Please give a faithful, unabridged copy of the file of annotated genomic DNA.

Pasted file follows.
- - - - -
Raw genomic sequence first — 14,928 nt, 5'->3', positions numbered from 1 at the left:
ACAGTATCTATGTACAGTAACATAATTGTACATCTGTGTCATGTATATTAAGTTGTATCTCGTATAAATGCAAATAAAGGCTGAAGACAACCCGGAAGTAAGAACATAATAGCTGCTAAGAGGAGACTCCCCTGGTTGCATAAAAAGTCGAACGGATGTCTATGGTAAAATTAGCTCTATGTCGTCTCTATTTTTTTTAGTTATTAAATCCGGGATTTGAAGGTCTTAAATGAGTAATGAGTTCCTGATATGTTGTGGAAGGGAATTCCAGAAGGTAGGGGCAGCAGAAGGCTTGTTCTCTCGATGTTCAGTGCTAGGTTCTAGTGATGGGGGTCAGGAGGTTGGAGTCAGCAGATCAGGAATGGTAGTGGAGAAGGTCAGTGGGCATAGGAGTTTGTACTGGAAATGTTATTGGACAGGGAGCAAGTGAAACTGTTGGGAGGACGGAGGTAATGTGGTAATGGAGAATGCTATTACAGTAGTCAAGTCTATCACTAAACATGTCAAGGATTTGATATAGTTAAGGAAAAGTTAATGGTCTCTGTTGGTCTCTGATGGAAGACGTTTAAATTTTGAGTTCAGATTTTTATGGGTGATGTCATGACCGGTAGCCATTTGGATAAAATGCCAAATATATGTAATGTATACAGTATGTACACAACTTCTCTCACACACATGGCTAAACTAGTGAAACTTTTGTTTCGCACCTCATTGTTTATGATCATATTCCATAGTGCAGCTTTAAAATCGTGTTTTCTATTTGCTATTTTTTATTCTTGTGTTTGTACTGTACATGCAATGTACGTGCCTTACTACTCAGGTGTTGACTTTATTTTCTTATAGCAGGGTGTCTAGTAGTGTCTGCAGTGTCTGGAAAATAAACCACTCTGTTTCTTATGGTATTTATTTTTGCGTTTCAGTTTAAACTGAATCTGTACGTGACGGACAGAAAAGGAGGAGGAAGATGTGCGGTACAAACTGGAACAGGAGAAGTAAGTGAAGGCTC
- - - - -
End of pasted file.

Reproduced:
Raw genomic sequence first — 14,928 nt, 5'->3', positions numbered from 1 at the left:
ACAGTATCTATGTACAGTAACATAATTGTACATCTGTGTCATGTATATTAAGTTGTATCTCGTATAAATGCAAATAAAGGCTGAAGACAACCCGGAAGTAAGAACATAATAGCTGCTAAGAGGAGACTCCCCTGGTTGCATAAAAAGTCGAACGGATGTCTATGGTAAAATTAGCTCTATGTCGTCTCTATTTTTTTTAGTTATTAAATCCGGGATTTGAAGGTCTTAAATGAGTAATGAGTTCCTGATATGTTGTGGAAGGGAATTCCAGAAGGTAGGGGCAGCAGAAGGCTTGTTCTCTCGATGTTCAGTGCTAGGTTCTAGTGATGGGGGTCAGGAGGTTGGAGTCAGCAGATCAGGAATGGTAGTGGAGAAGGTCAGTGGGCATAGGAGTTTGTACTGGAAATGTTATTGGACAGGGAGCAAGTGAAACTGTTGGGAGGACGGAGGTAATGTGGTAATGGAGAATGCTATTACAGTAGTCAAGTCTATCACTAAACATGTCAAGGATTTGATATAGTTAAGGAAAAGTTAATGGTCTCTGTTGGTCTCTGATGGAAGACGTTTAAATTTTGAGTTCAGATTTTTATGGGTGATGTCATGACCGGTAGCCATTTGGATAAAATGCCAAATATATGTAATGTATACAGTATGTACACAACTTCTCTCACACACATGGCTAAACTAGTGAAACTTTTGTTTCGCACCTCATTGTTTATGATCATATTCCATAGTGCAGCTTTAAAATCGTGTTTTCTATTTGCTATTTTTTATTCTTGTGTTTGTACTGTACATGCAATGTACGTGCCTTACTACTCAGGTGTTGACTTTATTTTCTTATAGCAGGGTGTCTAGTAGTGTCTGCAGTGTCTGGAAAATAAACCACTCTGTTTCTTATGGTATTTATTTTTGCGTTTCAGTTTAAACTGAATCTGTACGTGACGGACAGAAAAGGAGGAGGAAGATGTGCGGTACAAACTGGAACAGGAGAAGTAAGTGAAGGCTC